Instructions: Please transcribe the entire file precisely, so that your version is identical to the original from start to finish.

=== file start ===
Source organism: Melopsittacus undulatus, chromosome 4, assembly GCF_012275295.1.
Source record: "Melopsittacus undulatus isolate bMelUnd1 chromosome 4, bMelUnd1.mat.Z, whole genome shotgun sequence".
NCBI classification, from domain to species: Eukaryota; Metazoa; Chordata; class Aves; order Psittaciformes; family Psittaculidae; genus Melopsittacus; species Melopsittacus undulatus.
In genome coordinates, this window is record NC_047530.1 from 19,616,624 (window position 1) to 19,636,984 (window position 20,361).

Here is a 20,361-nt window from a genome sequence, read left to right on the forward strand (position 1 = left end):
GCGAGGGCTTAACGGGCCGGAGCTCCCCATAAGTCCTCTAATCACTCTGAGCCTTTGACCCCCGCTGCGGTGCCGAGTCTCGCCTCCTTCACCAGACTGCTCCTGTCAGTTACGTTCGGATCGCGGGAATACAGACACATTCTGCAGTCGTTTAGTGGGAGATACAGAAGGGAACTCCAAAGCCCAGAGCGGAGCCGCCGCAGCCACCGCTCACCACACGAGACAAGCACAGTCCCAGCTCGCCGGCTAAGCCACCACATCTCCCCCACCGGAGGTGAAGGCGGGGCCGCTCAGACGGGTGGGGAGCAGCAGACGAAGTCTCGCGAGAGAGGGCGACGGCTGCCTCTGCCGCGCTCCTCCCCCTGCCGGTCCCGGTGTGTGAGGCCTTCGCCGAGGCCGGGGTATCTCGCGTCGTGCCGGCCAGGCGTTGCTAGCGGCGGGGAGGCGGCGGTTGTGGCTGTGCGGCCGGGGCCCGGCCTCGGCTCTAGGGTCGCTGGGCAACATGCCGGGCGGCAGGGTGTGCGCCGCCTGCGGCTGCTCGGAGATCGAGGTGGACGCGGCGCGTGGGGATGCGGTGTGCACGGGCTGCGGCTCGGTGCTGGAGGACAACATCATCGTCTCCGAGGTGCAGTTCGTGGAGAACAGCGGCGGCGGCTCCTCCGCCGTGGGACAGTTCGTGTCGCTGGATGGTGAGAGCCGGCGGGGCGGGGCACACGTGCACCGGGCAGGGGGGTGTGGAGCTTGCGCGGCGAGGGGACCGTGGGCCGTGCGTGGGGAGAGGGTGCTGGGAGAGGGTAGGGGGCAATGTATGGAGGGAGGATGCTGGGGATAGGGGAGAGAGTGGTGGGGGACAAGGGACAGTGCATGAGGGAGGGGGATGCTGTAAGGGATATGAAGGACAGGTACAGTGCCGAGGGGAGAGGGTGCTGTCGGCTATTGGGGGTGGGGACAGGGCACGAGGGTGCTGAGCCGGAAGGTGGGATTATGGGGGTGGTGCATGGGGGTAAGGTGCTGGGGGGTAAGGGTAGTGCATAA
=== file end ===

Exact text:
Source organism: Melopsittacus undulatus, chromosome 4, assembly GCF_012275295.1.
Source record: "Melopsittacus undulatus isolate bMelUnd1 chromosome 4, bMelUnd1.mat.Z, whole genome shotgun sequence".
NCBI classification, from domain to species: Eukaryota; Metazoa; Chordata; class Aves; order Psittaciformes; family Psittaculidae; genus Melopsittacus; species Melopsittacus undulatus.
In genome coordinates, this window is record NC_047530.1 from 19,616,624 (window position 1) to 19,636,984 (window position 20,361).

Here is a 20,361-nt window from a genome sequence, read left to right on the forward strand (position 1 = left end):
GCGAGGGCTTAACGGGCCGGAGCTCCCCATAAGTCCTCTAATCACTCTGAGCCTTTGACCCCCGCTGCGGTGCCGAGTCTCGCCTCCTTCACCAGACTGCTCCTGTCAGTTACGTTCGGATCGCGGGAATACAGACACATTCTGCAGTCGTTTAGTGGGAGATACAGAAGGGAACTCCAAAGCCCAGAGCGGAGCCGCCGCAGCCACCGCTCACCACACGAGACAAGCACAGTCCCAGCTCGCCGGCTAAGCCACCACATCTCCCCCACCGGAGGTGAAGGCGGGGCCGCTCAGACGGGTGGGGAGCAGCAGACGAAGTCTCGCGAGAGAGGGCGACGGCTGCCTCTGCCGCGCTCCTCCCCCTGCCGGTCCCGGTGTGTGAGGCCTTCGCCGAGGCCGGGGTATCTCGCGTCGTGCCGGCCAGGCGTTGCTAGCGGCGGGGAGGCGGCGGTTGTGGCTGTGCGGCCGGGGCCCGGCCTCGGCTCTAGGGTCGCTGGGCAACATGCCGGGCGGCAGGGTGTGCGCCGCCTGCGGCTGCTCGGAGATCGAGGTGGACGCGGCGCGTGGGGATGCGGTGTGCACGGGCTGCGGCTCGGTGCTGGAGGACAACATCATCGTCTCCGAGGTGCAGTTCGTGGAGAACAGCGGCGGCGGCTCCTCCGCCGTGGGACAGTTCGTGTCGCTGGATGGTGAGAGCCGGCGGGGCGGGGCACACGTGCACCGGGCAGGGGGGTGTGGAGCTTGCGCGGCGAGGGGACCGTGGGCCGTGCGTGGGGAGAGGGTGCTGGGAGAGGGTAGGGGGCAATGTATGGAGGGAGGATGCTGGGGATAGGGGAGAGAGTGGTGGGGGACAAGGGACAGTGCATGAGGGAGGGGGATGCTGTAAGGGATATGAAGGACAGGTACAGTGCCGAGGGGAGAGGGTGCTGTCGGCTATTGGGGGTGGGGACAGGGCACGAGGGTGCTGAGCCGGAAGGTGGGATTATGGGGGTGGTGCATGGGGGTAAGGTGCTGGGGGGTAAGGGTAGTGCATAA